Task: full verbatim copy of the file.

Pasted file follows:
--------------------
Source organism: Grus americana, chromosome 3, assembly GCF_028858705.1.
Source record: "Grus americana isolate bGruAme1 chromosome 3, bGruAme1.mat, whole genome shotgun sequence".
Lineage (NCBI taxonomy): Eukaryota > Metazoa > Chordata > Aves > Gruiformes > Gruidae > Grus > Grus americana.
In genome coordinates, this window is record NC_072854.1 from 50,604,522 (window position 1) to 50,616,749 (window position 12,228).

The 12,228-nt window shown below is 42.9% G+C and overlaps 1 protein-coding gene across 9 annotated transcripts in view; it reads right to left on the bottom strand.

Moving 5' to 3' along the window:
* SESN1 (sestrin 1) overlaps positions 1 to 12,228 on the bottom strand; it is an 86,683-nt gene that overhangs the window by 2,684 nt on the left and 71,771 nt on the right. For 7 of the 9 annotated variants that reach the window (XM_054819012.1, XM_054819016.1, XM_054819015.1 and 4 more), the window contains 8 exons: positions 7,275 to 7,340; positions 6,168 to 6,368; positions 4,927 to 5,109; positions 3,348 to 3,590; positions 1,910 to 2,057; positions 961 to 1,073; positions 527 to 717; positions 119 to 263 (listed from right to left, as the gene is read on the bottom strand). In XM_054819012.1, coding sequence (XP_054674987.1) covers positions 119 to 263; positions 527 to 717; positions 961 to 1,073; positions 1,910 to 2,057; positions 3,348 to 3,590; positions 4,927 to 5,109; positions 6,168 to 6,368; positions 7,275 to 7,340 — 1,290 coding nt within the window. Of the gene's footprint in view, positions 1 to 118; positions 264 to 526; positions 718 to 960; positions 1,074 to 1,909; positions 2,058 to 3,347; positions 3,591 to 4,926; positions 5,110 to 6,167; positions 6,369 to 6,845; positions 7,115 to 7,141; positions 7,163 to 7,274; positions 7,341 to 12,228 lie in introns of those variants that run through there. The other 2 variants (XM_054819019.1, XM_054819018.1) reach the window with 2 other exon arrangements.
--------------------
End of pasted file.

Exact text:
Source organism: Grus americana, chromosome 3, assembly GCF_028858705.1.
Source record: "Grus americana isolate bGruAme1 chromosome 3, bGruAme1.mat, whole genome shotgun sequence".
Lineage (NCBI taxonomy): Eukaryota > Metazoa > Chordata > Aves > Gruiformes > Gruidae > Grus > Grus americana.
In genome coordinates, this window is record NC_072854.1 from 50,604,522 (window position 1) to 50,616,749 (window position 12,228).

The 12,228-nt window shown below is 42.9% G+C and overlaps 1 protein-coding gene across 9 annotated transcripts in view; it reads right to left on the bottom strand.

Moving 5' to 3' along the window:
* SESN1 (sestrin 1) overlaps positions 1 to 12,228 on the bottom strand; it is an 86,683-nt gene that overhangs the window by 2,684 nt on the left and 71,771 nt on the right. For 7 of the 9 annotated variants that reach the window (XM_054819012.1, XM_054819016.1, XM_054819015.1 and 4 more), the window contains 8 exons: positions 7,275 to 7,340; positions 6,168 to 6,368; positions 4,927 to 5,109; positions 3,348 to 3,590; positions 1,910 to 2,057; positions 961 to 1,073; positions 527 to 717; positions 119 to 263 (listed from right to left, as the gene is read on the bottom strand). In XM_054819012.1, coding sequence (XP_054674987.1) covers positions 119 to 263; positions 527 to 717; positions 961 to 1,073; positions 1,910 to 2,057; positions 3,348 to 3,590; positions 4,927 to 5,109; positions 6,168 to 6,368; positions 7,275 to 7,340 — 1,290 coding nt within the window. Of the gene's footprint in view, positions 1 to 118; positions 264 to 526; positions 718 to 960; positions 1,074 to 1,909; positions 2,058 to 3,347; positions 3,591 to 4,926; positions 5,110 to 6,167; positions 6,369 to 6,845; positions 7,115 to 7,141; positions 7,163 to 7,274; positions 7,341 to 12,228 lie in introns of those variants that run through there. The other 2 variants (XM_054819019.1, XM_054819018.1) reach the window with 2 other exon arrangements.